Rebuild the Pelvic Muscle
So it’s not weird at all, if you need to go and have someone help you to rebuild that structure in that muscle and tissue after giving birth.
If you want more information on this and just postpartum sex in general, I actually do interview a variety of people from a therapist, to a pelvic floor therapist to historians and doulas and more in my back in the sack, postpartum sex ecourse.
New Mom Question 3: Bleeding from C-Section Scar 3 Weeks After Birth
At postpartum together, we call c-sections belly birth, because you also gave birth, it just came out of your belly. Reminder/Disclaimer: I am not a medical professional. I am a coach who focuses on the postpartum/new mom period. My advice is from research and anecdotal, but not from a medical degree.
What Bleeding is Normal?
So this momma is saying that at three weeks, she’s still having a small amount of bleeding. Now, I did check in with this mama a little bit more and it seems like it was fairly normal bleeding. When you look into this repair this recovery, it’s about four to six weeks when you want that bleeding to just substantially decrease or go away. This is usually the time where you have that postpartum checkup as well to check your C-section scar. But I say this also- if you feeling like something is out of place, if you’re feeling worried, it’s totally fine to check in with your provider. Send them a picture. Ask them if these things are normal. Never feel like you’re being a burden or that you shouldn’t be able to check in with your provider as you are healing.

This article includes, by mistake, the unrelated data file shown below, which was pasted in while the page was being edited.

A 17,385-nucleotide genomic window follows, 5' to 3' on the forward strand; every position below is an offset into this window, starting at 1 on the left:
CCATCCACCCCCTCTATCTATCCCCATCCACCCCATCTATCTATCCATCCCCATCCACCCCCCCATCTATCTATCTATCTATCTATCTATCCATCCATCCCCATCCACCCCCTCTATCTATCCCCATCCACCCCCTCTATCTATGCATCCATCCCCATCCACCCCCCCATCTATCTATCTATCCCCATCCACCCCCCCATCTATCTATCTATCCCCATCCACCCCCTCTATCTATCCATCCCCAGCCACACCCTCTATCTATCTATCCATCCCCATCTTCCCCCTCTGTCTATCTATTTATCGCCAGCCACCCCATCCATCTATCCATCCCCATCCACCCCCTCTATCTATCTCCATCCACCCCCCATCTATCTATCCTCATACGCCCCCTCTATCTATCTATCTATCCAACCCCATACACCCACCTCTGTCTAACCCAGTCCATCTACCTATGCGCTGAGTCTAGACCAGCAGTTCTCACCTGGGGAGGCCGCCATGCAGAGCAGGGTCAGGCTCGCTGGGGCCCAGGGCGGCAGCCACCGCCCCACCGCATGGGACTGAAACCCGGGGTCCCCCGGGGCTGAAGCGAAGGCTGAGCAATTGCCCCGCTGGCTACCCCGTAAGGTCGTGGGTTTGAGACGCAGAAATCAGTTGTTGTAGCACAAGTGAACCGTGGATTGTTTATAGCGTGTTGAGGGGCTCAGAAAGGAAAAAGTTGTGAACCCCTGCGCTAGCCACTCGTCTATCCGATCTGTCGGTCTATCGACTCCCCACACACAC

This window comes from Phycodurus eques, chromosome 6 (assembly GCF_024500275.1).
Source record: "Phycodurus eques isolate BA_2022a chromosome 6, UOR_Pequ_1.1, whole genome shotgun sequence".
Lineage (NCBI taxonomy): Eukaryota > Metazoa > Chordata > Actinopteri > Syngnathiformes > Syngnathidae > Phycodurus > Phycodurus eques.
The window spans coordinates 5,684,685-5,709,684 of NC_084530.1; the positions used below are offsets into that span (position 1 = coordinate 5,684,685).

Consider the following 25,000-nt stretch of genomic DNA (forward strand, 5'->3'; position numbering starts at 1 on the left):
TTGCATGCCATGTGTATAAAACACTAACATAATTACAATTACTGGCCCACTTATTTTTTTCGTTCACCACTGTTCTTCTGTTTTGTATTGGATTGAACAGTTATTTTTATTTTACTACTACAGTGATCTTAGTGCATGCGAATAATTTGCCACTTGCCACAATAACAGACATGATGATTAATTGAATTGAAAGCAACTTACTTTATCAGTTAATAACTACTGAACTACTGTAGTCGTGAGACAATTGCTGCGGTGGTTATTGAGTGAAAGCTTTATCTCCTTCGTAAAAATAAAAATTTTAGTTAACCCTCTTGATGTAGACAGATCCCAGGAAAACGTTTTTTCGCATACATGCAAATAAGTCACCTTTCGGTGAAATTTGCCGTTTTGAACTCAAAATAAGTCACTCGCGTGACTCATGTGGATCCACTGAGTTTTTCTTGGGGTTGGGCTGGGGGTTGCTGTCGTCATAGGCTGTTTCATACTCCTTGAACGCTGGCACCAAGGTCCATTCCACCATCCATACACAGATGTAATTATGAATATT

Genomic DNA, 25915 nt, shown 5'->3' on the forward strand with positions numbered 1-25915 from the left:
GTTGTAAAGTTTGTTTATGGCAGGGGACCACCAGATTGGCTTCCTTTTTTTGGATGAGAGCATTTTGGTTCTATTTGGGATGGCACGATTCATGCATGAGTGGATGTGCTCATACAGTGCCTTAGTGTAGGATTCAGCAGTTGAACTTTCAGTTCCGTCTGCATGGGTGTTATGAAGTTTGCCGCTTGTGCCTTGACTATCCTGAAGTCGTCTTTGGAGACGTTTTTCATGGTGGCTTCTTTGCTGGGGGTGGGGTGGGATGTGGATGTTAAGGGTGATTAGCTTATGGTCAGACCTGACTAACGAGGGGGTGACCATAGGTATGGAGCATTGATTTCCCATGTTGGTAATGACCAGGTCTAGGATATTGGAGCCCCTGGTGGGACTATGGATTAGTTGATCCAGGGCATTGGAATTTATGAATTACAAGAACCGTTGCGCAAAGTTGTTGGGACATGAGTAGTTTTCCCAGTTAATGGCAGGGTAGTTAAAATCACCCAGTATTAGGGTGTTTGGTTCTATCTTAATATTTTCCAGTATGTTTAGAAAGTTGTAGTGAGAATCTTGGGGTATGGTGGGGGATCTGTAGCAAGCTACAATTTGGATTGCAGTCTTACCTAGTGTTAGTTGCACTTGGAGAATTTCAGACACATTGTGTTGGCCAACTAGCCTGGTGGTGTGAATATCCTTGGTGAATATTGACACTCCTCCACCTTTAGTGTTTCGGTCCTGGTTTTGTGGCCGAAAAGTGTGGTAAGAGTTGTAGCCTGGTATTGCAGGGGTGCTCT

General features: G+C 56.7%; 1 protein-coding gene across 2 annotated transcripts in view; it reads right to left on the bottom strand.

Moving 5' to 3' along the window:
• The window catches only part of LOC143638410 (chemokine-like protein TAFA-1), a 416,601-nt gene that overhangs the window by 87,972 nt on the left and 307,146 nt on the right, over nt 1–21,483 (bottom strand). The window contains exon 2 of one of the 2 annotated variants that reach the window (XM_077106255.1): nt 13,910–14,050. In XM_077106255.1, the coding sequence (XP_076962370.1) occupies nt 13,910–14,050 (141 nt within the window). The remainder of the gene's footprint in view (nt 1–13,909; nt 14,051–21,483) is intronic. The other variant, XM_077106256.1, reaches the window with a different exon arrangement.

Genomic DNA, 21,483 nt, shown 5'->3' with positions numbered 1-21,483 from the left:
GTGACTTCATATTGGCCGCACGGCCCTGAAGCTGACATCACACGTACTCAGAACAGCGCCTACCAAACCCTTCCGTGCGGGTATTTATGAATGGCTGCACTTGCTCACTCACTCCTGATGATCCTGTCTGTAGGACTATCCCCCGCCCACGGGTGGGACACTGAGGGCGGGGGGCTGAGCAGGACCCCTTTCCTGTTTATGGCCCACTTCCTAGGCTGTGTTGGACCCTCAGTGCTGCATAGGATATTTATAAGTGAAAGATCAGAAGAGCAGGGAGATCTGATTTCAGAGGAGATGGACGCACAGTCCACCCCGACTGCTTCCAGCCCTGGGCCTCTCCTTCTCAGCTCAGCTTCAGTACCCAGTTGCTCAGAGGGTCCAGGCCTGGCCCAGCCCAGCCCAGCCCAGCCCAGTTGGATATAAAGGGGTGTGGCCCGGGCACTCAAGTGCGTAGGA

Related: Belly birth scar massage
New Mom Question 4: Can Postpartum Depression go Off and On Through the First Year?
Yes, yes. And yes, you are postpartum which is not just depression, postpartum is the season after baby, you are a postpartum for a year-ish after baby. This means that your hormones, your neurological system, all these things can take a year or even up to 18 months to recover. We see that postpartum depression can onset up to a year postpartum because of the changes of hormones.
Read More: Baby Blues or PPD, How to Tell the Difference
You may have weaning hormones- hormones related to nursing. It is important to know that this you might see some highs, you may see some lows, you may feel like you are having this off and on postpartum depression through that first year.
Providers, Medication, Conversation around PPD